Q I get talked over a lot. I tend to be slow in my speech, and by the time I get through a pause, two other people have jumped in. How can I get people to recognize my pace so that I can get my points across?
A: Let people know about your style and develop some techniques to hold your verbal space.
Start by assuming that others aren't trying to be rude. This will help you set aside some of your annoyance so that you can focus on solutions.
Instead, consider what they may be experiencing. They may be enthusiastic, busy, impatient or all of the above. They also likely have a different personality style than you, so gaining a deeper understanding of the implications of stylistic differences may be helpful.
In particular, examine the differences between introversion and extroversion. In the former, which may seem familiar to you, the individual tends to process internally, formulating complete thoughts before speaking. Extroverts are more apt to process as they speak, which picks up their pace. This is a prime area of contrast — and sometimes conflict — between these types of people.
External perspectives can be useful, so ask someone you trust for feedback on how you're perceived in meetings.
Finally, assess whether other factors hold you back. If you're afraid to be wrong, uncomfortable with disagreement, or uncertain about your knowledge, others may run over you. Age, gender and status can also have an effect. These are issues that you'll want to address so that they don't have undue influence on your behavior.
Raising awareness among colleagues is a good place to start. Depending on their role, it may be a good lunchtime topic, team meeting discussion or an issue to raise with your boss one-on-one.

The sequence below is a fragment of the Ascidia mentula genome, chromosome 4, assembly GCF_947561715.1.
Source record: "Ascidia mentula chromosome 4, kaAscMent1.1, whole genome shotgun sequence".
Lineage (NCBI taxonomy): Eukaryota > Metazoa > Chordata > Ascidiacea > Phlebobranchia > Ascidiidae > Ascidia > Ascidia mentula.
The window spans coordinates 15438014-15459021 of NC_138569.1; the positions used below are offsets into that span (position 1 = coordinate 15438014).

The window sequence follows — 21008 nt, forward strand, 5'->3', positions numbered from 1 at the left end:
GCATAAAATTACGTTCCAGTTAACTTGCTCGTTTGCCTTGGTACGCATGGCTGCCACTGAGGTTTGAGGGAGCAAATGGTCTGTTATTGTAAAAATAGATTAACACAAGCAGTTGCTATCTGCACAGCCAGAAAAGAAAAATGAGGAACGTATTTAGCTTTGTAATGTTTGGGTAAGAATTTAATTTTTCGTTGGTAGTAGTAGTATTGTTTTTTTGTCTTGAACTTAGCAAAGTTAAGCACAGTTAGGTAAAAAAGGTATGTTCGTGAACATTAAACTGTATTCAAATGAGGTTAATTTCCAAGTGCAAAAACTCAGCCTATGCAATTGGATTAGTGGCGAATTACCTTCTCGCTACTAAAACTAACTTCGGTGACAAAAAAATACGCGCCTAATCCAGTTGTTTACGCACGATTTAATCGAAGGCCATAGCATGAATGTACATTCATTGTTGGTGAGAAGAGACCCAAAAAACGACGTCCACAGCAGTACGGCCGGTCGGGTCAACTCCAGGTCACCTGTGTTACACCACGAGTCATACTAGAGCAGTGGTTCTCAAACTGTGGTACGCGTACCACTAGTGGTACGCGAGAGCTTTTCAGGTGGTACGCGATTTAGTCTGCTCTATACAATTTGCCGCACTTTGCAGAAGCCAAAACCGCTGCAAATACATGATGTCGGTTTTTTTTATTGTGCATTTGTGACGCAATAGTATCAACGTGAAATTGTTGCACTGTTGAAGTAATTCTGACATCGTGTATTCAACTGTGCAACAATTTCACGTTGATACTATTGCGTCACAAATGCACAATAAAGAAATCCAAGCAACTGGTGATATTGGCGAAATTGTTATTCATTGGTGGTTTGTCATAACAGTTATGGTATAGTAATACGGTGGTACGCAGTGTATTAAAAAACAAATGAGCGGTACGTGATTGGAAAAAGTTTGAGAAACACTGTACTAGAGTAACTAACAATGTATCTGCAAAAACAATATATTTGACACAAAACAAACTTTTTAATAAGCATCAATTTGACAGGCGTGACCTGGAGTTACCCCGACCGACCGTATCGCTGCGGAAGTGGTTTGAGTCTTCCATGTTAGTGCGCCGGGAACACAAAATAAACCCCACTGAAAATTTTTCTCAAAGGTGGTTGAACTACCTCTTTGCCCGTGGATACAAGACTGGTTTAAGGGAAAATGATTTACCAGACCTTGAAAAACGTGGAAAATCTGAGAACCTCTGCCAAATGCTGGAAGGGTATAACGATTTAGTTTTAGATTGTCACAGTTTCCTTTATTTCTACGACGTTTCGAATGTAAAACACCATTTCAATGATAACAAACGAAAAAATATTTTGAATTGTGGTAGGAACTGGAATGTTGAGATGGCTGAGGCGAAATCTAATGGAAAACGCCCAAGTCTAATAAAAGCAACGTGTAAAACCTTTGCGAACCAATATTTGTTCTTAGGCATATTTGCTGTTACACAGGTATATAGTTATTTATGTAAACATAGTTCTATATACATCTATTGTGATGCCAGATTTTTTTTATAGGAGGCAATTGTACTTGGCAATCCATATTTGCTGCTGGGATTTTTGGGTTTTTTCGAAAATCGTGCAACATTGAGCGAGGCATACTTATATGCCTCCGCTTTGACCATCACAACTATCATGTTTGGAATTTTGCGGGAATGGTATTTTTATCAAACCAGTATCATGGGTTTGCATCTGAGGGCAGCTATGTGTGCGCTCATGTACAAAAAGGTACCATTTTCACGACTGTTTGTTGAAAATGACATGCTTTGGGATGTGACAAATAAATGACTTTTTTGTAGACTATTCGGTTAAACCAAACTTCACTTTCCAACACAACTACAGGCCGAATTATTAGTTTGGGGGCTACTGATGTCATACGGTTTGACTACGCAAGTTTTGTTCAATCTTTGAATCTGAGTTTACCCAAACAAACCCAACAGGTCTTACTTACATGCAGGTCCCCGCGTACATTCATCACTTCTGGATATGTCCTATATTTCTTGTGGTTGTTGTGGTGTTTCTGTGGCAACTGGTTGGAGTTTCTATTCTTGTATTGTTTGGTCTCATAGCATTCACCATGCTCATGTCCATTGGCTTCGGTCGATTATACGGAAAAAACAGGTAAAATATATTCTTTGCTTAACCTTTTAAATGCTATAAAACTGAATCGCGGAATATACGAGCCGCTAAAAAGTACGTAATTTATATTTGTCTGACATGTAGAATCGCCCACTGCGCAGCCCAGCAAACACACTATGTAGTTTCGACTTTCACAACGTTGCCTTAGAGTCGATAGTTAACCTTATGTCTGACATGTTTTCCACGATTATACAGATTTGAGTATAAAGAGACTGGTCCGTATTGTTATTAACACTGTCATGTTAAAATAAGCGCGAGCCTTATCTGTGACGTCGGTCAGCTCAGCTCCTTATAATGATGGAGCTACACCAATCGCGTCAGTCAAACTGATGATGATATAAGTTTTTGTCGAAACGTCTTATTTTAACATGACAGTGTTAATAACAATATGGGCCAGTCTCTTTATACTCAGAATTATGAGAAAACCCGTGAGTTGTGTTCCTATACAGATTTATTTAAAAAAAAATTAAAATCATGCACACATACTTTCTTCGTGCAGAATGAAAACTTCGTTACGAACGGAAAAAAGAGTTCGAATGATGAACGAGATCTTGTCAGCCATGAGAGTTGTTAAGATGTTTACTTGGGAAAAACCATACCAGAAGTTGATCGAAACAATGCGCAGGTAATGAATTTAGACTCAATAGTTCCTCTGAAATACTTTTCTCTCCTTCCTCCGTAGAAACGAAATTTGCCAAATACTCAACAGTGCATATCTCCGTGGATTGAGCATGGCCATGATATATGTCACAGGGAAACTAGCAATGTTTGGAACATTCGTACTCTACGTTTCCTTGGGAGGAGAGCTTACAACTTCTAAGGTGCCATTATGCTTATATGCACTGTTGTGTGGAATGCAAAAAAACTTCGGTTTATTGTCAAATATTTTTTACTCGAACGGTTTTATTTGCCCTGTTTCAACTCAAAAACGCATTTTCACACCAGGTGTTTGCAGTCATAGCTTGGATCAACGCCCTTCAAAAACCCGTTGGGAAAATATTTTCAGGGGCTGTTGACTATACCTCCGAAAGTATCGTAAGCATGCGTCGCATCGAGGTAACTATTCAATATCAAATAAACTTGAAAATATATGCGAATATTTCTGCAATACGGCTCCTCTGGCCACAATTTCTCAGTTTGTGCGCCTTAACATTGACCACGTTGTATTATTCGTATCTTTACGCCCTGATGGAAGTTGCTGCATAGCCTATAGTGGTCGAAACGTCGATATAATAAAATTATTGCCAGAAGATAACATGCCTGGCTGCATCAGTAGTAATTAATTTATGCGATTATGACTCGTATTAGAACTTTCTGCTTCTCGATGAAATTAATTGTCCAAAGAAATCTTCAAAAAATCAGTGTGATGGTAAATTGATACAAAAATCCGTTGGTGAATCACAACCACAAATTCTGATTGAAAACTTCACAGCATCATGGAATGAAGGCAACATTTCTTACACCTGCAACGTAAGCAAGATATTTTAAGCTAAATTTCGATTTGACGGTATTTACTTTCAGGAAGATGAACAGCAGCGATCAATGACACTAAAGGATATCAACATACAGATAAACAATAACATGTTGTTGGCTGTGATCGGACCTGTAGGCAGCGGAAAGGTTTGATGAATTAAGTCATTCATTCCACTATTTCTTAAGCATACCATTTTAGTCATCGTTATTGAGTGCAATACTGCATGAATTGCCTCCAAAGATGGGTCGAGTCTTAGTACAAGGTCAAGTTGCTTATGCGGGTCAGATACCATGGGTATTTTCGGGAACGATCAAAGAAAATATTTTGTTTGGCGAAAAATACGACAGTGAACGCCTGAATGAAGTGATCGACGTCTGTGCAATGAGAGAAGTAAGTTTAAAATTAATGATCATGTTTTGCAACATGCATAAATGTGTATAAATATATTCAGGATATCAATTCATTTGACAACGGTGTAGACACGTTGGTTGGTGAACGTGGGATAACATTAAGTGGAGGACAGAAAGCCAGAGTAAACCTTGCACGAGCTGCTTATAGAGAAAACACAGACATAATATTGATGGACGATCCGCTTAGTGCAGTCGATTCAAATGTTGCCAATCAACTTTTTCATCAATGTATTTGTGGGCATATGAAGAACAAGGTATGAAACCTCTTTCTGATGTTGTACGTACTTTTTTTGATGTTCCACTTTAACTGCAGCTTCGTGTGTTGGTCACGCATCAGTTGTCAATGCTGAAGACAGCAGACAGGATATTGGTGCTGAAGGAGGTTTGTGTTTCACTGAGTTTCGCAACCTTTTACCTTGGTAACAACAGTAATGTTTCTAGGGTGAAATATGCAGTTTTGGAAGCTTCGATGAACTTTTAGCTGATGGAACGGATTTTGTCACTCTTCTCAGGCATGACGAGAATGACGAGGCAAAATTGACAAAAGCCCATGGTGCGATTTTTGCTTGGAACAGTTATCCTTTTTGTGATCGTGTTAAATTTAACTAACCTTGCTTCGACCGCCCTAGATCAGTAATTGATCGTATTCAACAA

Confrontation is not the point. As you increase your knowledge of style differences and your personal dynamics, your purpose is to share this with others so that you can collectively be more effective. No need to be deadly serious in tone. A light touch on "what's the difference between introverts and extroverts" can go a long way.
This communication issue may well be affecting others in your workplace, so raising the topic may have widespread benefit and may be something your boss would want to explore in team training.
Once people are aware that they are shutting you down, it opens a variety of tactics that you can use during a conversation. Try reminders: a "stop sign" motion with a hand if someone starts to speak before you're done or a request to "hang on" while you finish. Display team rules about communication and remind yourselves about them as needed.
For your part, try different meeting preparation techniques, taking the time to think through agenda items so that some of your cogitation has occurred before meetings. This can help speed up your communication. Also, if you're holding back out of fear, etc., push yourself to speak out more forthrightly. A tentative tone invites interruption.
A combination of awareness and actions — for your colleagues and you — will lead to more effective communication.
Liz Reyer is a credentialed coach with more than 20 years of business experience. Her company, Reyer Coaching & Consulting, offers services for organizations of all sizes.